How to use and work with Ping utility in Linux

Ping command is the most famous and used tools for troubleshooting, testing, and diagnosing network connectivity issues.

It works on sending ICMP (Internet Control Message Protocol) Echo Request packages to a specified destination IP or domain name on the network and waits for a reply. When the destination receives the package it responds with an ICMP echo reply.

Ping command determine a remote destination IP is active or inactive. You can also find the round trip delay in communication with the destination and check whether there is loss of packet.

It is also a part of the iputils or iputils-ping package which is pre-installed in almost all Linux distributions. It is also available in macOS, windows etc.

Use of Ping Command

Syntax of the ping command is:


For better understanding, how the ping command work lets ping most common domain name


The output will look something like this:


Ping command resolve the domain name into the IP address and start sending ICMP packages to the destination IP address. If destination IP is not reachable it will send back and the ping command prints a line that includer the following fields.

  • The number of data bytes. The default is 56, which translates into 64 ICMP data bytes – 64 bytes.
  • The IP address of the destination – from (
  • The ICMP sequence number for each packet. icmp_seq=1.
  • The Time to Live. – ttl=67 ms.
  • The ping time, measured in milliseconds which is the round trip time for the packet to reach the host, and the response to return to the sender. – time=5005 ms.

By default, interval between two sending a new packet is one second.

It will continue to send the ICMP packages to the Destinations IP address until it will receive an interrupt. To stop the command, just hit the ctrl+c key.

Once the command stop, it will displays a statistics, including the percentage of packet loss. If packet loss means the data was dropped somewhere in the netwok, indicating an issue within the network. If there is a packet loss, you can use the command traceroute command to find where the packet loss occurs.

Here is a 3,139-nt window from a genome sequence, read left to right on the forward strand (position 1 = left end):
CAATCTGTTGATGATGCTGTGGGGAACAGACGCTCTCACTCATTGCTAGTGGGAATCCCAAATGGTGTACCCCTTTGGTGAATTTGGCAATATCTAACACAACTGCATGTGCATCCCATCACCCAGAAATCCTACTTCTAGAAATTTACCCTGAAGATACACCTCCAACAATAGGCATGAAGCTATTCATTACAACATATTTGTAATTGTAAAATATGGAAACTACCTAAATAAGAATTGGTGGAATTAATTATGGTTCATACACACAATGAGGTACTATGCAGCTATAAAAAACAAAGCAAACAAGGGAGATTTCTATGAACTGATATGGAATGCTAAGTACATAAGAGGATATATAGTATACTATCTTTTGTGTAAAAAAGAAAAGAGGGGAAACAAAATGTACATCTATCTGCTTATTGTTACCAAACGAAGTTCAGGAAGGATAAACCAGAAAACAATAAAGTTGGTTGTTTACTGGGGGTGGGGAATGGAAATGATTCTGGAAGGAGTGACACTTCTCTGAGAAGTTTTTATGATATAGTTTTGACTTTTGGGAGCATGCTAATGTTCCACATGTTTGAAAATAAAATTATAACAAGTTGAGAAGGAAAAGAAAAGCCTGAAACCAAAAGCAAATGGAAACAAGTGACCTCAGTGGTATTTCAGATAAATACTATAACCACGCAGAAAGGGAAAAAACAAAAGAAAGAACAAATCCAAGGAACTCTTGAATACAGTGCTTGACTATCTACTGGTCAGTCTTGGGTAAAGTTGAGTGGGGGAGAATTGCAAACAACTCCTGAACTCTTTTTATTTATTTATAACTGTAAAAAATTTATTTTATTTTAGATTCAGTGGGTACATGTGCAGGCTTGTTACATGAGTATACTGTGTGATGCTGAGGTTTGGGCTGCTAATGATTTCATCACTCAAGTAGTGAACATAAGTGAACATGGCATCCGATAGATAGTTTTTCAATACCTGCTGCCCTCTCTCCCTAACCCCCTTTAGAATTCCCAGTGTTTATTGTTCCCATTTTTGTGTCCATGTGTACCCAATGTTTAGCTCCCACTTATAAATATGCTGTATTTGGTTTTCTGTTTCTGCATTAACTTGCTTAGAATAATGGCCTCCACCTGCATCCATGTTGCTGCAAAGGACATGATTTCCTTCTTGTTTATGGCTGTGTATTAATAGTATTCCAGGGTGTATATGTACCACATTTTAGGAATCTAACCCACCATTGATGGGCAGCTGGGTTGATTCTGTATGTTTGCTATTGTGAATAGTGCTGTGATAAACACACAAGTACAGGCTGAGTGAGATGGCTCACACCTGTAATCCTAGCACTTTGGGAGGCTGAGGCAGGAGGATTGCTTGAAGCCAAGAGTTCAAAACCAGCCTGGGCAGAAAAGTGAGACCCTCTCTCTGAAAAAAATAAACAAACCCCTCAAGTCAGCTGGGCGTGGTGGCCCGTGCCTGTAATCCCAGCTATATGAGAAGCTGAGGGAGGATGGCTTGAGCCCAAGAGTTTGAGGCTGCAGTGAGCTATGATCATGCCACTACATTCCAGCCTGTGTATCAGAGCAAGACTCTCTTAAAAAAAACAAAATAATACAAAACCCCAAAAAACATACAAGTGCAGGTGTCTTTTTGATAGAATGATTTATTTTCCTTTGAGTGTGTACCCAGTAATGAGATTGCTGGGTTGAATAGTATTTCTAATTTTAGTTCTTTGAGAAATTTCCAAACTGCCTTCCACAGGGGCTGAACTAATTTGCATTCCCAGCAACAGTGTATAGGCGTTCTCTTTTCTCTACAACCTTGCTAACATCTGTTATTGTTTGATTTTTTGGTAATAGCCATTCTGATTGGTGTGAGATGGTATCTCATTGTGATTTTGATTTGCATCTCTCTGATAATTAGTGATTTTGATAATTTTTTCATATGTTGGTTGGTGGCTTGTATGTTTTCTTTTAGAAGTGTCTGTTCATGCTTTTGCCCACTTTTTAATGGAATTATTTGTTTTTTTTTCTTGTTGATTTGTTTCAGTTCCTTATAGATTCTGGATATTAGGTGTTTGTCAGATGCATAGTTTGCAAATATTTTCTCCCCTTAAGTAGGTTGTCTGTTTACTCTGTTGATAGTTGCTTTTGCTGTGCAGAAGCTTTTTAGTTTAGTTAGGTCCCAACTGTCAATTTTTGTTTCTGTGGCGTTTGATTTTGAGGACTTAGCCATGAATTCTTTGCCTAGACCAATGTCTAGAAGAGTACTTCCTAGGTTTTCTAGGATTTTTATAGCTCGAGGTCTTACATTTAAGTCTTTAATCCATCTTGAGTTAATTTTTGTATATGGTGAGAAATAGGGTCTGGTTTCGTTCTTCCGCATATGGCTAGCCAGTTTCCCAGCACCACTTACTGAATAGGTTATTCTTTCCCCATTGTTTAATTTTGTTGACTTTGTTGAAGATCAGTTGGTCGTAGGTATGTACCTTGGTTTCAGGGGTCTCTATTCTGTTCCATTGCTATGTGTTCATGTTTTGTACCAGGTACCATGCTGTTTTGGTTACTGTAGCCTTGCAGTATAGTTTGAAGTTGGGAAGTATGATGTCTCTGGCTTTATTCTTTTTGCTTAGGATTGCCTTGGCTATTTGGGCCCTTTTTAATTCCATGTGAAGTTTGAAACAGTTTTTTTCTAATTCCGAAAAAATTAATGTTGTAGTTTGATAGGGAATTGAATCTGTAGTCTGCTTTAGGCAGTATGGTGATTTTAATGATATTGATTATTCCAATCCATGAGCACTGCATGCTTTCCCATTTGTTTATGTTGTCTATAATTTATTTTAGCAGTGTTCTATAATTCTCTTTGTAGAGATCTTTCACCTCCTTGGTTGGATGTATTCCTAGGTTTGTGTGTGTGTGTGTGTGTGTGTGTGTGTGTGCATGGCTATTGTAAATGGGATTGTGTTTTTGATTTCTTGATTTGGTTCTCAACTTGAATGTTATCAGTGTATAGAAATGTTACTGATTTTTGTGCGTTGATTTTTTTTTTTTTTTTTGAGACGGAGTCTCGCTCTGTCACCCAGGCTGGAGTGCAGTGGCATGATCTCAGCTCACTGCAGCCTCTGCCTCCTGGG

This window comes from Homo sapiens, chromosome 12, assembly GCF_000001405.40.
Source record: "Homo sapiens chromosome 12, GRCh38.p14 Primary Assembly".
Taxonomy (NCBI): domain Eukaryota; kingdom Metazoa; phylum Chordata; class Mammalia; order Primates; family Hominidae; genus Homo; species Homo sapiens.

In case ping does not return a reply, which means that the network communication is not established. When this happens, it doesn’t always mean that the destination IP is not active. Some hosts may have a firewall that is blocking the ICMP traffic or set to not respond to ping requests.

On success, the ping command exits with code 0. Otherwise, it will exit with code 1 or 2. This can be useful when using the ping utility in a shell script.

To Specific number of Packets

As already mentioned, by default, ping will continue to send ICMP packages until it receives an interrupt signal. To specify the number of Echo Request packages to be sent after which ping will exit, use the -c option followed by the number of the packages:


For example, to ping only one time you would use:

ping -c 1

To Specify the source Interface

The default behaviour of the ping command is to send ICMP packages via the default route. If you have multiple interfaces on your machine you can specify the source interface with the -I option:


The following command will ping using em2 as a source interface:

ping -I em2

To specify the Internet Protocols(IP)

When execute the ping command, it will use either IPv4 or IPv6, depending on your machine DNS settings.

To force ping to use IPv4, pass the -4 option, or use its alias ping4:


For IPv6, pass the -6 option or use ping6:


ping is a command-line network utility that allows you to test the IP-level connectivity of a given host on the network. We can also use of ping utility to test the network connectivity between ip or networks.

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